First, Eisenhower didn't have ISIS to deal with. Second, this is very different than your original post. Do you want ot question how much power the federal ogvernment has versus should have or condemn the United States of America as a tool for Satan for killing people in a fight against blood thirsty islamists and Middle Eastern dictators?

  17. Jeff;

    That article from Mises was good. After reading it I briefly looked into sequestration budget cuts for defense soeanding and it see ed to collaborate the article. Good point. I'll retract my Obama cutting the military budget comment though I hold to him not using military spendong efficiently. He did not spend it in areas which needed it.

  18. I think your dream was brought on by your anxiety over the impending inauguration. And, perhaps, that same anxiety has caused you to forget that there are things worth fighting for, though we'd rather not no matter how virtuous the reason may be for doing so. Also, I think, perhaps, it may have sullied your view of how to view history, so to speak. History is, indeed, a foreign country — so foreign, sometimes, that it is otherworldly.

    Just my two cents worth of condescension.


  19. Hey Jeff. I really enjoy your site and all the work you've done. I hope I can offer this without offending as that's not my intention. Its late and I took some medication that is making me dizzy so I'll have to be brief as well. To put it shortly, I disagree sharply with your analysis and don't think you have all of the information available. I could get more into it at a later time perhaps.

    You are missing a key point that fatally undermines the idea that Japan would have surrendered earlier if only they were offered it. Even after the bombs were dropped and the emperor was ready to announce the Japanese surrender,the military led a coup against the government to prevent the formal declaration of it. This was actually a common occurrence before World War II with the many targeted assassinations by the military against politicians that didn't support policies favorable to the generals. (Your source, Doug Long, mentioned how one of the doves was wounded in a 1936 coup.) It strains credulity to believe that the military would have allowed a surrender before the bombs were dropped, when senior military leaders occupied the palace of the emperor after they were dropped. If the allies responded to tentative peace feelers from the Japanese doves the peace would not have withstood the revulsion and opposition from the military as the post Hiroshima coup indicated. As Doug Long said, it was only with the dropping of the bomb that the doves were emboldened enough to convince the emperor and (just barely) overcome the opposition of the military.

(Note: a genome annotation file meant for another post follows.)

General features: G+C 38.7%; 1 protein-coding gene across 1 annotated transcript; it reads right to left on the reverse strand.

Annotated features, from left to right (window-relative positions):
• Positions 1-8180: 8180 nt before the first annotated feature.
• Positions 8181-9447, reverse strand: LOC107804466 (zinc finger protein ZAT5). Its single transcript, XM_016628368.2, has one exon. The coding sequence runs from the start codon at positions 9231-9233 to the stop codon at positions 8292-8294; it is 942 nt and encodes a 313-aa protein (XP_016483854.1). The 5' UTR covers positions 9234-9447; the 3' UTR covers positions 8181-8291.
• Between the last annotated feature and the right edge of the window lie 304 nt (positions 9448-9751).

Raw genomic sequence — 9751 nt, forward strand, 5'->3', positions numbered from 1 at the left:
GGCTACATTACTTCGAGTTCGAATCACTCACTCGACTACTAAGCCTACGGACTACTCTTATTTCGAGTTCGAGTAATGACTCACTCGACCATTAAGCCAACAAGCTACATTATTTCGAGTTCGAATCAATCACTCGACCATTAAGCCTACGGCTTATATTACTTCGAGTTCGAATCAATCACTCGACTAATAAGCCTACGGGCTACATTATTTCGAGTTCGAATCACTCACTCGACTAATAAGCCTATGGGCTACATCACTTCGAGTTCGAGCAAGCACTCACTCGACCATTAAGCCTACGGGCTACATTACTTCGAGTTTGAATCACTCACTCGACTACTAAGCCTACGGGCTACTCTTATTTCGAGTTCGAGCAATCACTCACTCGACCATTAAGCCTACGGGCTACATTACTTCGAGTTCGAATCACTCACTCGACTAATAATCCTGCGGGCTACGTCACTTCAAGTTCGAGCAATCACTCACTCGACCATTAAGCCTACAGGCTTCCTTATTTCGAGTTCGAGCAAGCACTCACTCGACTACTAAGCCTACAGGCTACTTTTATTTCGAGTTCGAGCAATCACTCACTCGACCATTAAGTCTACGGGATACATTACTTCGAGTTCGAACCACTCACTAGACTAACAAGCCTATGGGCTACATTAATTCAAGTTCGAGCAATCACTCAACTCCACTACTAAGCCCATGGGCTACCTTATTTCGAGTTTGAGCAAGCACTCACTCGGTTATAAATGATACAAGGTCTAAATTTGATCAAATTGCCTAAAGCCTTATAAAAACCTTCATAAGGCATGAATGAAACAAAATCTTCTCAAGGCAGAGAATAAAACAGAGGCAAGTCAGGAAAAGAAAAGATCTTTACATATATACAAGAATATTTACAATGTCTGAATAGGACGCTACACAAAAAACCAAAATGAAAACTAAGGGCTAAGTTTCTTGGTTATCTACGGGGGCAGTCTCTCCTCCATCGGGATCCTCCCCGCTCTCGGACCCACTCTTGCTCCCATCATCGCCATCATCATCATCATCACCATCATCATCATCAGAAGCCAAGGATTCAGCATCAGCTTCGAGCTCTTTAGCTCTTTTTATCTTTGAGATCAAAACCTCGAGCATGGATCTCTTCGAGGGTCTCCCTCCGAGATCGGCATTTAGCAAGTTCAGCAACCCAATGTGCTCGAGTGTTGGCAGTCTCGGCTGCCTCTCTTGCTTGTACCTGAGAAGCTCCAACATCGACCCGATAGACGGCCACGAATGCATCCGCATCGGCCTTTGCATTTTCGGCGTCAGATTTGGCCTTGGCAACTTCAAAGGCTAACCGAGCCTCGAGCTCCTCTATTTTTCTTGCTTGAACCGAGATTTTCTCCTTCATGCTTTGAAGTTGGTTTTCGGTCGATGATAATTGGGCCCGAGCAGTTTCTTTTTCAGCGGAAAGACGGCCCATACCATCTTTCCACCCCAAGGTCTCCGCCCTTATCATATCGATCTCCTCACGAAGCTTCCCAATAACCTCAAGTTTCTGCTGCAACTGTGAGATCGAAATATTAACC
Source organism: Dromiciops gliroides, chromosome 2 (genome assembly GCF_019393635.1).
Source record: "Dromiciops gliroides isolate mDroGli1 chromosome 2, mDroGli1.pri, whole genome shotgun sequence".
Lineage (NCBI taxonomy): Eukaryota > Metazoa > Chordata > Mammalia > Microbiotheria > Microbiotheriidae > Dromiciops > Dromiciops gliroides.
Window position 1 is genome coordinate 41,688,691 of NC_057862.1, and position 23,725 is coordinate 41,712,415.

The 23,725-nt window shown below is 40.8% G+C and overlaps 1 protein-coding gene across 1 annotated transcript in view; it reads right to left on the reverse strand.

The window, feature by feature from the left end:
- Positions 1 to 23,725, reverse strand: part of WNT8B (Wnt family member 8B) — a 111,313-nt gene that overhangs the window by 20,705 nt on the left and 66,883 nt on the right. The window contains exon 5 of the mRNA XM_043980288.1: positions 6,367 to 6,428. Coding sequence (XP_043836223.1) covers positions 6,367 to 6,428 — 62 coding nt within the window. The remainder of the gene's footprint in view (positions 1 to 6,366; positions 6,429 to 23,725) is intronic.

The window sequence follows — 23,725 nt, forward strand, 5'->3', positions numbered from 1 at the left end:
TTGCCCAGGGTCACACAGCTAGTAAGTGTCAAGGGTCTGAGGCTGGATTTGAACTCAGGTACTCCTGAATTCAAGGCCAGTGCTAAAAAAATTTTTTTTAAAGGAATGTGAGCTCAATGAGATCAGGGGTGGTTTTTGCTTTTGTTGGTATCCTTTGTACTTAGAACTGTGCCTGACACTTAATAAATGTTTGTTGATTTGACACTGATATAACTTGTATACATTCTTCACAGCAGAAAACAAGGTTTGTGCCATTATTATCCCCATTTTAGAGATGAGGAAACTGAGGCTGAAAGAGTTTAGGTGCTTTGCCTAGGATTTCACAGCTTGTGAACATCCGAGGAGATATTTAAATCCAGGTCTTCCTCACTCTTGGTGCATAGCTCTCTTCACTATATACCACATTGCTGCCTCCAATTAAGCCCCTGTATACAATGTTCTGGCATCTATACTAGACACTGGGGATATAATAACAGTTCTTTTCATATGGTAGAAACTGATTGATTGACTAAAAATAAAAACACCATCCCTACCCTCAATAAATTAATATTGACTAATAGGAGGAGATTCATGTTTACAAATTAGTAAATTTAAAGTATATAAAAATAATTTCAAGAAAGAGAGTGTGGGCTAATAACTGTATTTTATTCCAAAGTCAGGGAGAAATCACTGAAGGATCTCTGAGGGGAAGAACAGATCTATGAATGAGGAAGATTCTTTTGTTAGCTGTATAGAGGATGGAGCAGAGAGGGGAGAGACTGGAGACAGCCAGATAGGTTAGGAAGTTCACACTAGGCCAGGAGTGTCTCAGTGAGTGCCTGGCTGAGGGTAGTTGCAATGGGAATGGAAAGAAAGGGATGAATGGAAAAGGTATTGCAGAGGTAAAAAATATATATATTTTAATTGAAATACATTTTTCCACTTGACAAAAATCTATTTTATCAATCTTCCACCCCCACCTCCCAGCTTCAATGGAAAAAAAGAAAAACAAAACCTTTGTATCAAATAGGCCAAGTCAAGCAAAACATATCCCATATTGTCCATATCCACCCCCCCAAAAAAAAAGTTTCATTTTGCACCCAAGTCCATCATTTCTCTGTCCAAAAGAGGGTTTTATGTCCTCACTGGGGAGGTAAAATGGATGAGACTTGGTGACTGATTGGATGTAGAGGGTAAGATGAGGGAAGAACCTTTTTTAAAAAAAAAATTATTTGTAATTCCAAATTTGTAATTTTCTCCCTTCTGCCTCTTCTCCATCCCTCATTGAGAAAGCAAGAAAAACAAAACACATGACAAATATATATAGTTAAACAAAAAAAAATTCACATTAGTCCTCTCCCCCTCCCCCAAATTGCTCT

In short, the idea that Japan was ready to surrender if only American political leaders and generals were wise enough to offer something palatable is directly contradicted by the coup. Thanks.

  20. That is an interesting preemptive strike argument. So if my enemy offers to surrender, should I accept and give them a chance to comply or guess that their hawks might stage a successful coup and use that to justify slaughtering of two entire cities?

  21. "Having found the bomb we have used it. We have used it against those who attacked us without warning at Pearl Harbor, against those who have starved and beaten and executed American prisoners of war, against those who have abandoned all pretense of obeying international laws of warfare. We have used it in order to shorten the agony of war, in order to save the lives of thousands and thousands of young Americans."

    We didn't start it, but we sure as hell ended it.

  22. Hey Jeff just letting you know you are not alone in your views on these events and in my view one of the only sane voices on these matters.